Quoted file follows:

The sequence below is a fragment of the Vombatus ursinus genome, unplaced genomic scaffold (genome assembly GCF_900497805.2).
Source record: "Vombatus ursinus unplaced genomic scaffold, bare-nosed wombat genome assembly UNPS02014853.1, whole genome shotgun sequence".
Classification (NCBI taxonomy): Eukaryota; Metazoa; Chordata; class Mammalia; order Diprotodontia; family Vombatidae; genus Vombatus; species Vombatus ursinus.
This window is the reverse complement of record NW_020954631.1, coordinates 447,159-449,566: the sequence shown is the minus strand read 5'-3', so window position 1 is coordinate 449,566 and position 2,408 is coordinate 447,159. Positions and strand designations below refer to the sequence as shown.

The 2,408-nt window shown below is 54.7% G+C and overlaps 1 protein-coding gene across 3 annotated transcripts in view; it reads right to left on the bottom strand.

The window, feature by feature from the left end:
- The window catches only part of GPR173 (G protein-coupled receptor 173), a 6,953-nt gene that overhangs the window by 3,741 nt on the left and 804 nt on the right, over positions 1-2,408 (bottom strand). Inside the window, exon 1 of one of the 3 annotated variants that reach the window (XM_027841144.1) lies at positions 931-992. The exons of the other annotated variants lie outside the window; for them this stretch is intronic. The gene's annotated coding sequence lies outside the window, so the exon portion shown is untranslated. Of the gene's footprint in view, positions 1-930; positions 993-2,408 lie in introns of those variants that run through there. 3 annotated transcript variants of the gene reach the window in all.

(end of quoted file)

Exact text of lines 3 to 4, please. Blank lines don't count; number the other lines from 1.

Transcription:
Classification (NCBI taxonomy): Eukaryota; Metazoa; Chordata; class Mammalia; order Diprotodontia; family Vombatidae; genus Vombatus; species Vombatus ursinus.
This window is the reverse complement of record NW_020954631.1, coordinates 447,159-449,566: the sequence shown is the minus strand read 5'-3', so window position 1 is coordinate 449,566 and position 2,408 is coordinate 447,159. Positions and strand designations below refer to the sequence as shown.